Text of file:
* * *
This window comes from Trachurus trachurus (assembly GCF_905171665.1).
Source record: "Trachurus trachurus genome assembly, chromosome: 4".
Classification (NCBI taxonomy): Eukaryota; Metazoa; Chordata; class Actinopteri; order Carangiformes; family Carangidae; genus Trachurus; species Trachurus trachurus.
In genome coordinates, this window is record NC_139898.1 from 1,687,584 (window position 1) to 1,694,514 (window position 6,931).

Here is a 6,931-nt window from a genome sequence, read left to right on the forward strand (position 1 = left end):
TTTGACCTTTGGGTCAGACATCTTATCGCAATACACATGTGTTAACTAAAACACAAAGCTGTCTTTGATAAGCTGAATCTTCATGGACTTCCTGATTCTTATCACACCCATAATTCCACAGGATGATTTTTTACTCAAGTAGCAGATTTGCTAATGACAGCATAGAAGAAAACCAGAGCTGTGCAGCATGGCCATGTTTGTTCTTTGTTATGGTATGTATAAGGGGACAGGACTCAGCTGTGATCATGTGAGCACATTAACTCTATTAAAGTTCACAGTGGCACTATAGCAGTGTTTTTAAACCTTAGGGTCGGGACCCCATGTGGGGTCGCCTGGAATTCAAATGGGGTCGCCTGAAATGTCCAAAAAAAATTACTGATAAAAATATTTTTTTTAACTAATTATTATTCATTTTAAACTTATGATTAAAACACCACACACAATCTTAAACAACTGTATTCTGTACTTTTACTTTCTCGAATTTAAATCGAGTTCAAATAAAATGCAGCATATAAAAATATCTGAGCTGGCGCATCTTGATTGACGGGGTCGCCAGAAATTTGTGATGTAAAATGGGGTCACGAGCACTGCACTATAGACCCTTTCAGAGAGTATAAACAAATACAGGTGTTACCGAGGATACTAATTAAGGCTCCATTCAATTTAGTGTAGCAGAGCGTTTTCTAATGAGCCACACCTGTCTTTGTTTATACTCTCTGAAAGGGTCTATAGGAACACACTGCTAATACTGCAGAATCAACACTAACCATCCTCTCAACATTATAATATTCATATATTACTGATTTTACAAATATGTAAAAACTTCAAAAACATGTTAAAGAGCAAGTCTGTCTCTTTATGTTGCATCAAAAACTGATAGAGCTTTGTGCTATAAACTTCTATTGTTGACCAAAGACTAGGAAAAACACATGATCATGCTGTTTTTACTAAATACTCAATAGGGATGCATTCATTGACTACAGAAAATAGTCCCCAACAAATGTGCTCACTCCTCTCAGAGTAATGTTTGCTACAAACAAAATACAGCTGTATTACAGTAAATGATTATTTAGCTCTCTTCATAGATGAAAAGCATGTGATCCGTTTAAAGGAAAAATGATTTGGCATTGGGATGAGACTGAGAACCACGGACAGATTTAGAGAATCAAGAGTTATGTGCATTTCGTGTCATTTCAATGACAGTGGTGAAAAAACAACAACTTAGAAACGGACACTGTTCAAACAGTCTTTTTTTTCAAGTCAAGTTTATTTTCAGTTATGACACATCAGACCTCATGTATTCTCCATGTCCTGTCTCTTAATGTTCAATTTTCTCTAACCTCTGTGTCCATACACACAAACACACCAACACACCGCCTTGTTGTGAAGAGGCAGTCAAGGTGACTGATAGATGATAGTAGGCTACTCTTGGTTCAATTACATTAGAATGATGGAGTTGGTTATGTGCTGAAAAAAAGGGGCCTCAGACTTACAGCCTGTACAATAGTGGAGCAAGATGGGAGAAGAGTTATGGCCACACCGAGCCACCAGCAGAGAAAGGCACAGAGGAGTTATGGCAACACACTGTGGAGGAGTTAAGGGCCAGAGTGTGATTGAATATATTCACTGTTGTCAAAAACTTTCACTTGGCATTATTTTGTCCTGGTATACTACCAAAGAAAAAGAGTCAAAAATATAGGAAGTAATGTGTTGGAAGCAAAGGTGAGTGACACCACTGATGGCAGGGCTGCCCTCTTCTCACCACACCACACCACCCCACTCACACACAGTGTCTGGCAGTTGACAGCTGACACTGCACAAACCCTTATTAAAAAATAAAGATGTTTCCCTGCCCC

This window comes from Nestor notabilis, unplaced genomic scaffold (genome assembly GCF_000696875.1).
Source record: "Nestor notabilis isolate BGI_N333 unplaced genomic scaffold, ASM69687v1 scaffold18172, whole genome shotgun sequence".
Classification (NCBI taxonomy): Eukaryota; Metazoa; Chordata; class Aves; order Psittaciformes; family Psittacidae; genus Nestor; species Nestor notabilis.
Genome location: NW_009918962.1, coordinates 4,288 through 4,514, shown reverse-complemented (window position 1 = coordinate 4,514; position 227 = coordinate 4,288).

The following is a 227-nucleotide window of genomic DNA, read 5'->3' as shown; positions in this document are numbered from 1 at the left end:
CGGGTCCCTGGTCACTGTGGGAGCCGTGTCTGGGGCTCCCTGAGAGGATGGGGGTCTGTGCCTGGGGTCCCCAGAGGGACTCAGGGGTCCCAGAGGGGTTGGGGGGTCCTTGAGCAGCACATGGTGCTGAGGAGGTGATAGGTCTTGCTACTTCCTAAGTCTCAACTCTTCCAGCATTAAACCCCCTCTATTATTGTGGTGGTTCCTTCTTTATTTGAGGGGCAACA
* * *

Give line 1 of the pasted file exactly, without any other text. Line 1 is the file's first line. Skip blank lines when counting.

This window comes from Trachurus trachurus (assembly GCF_905171665.1).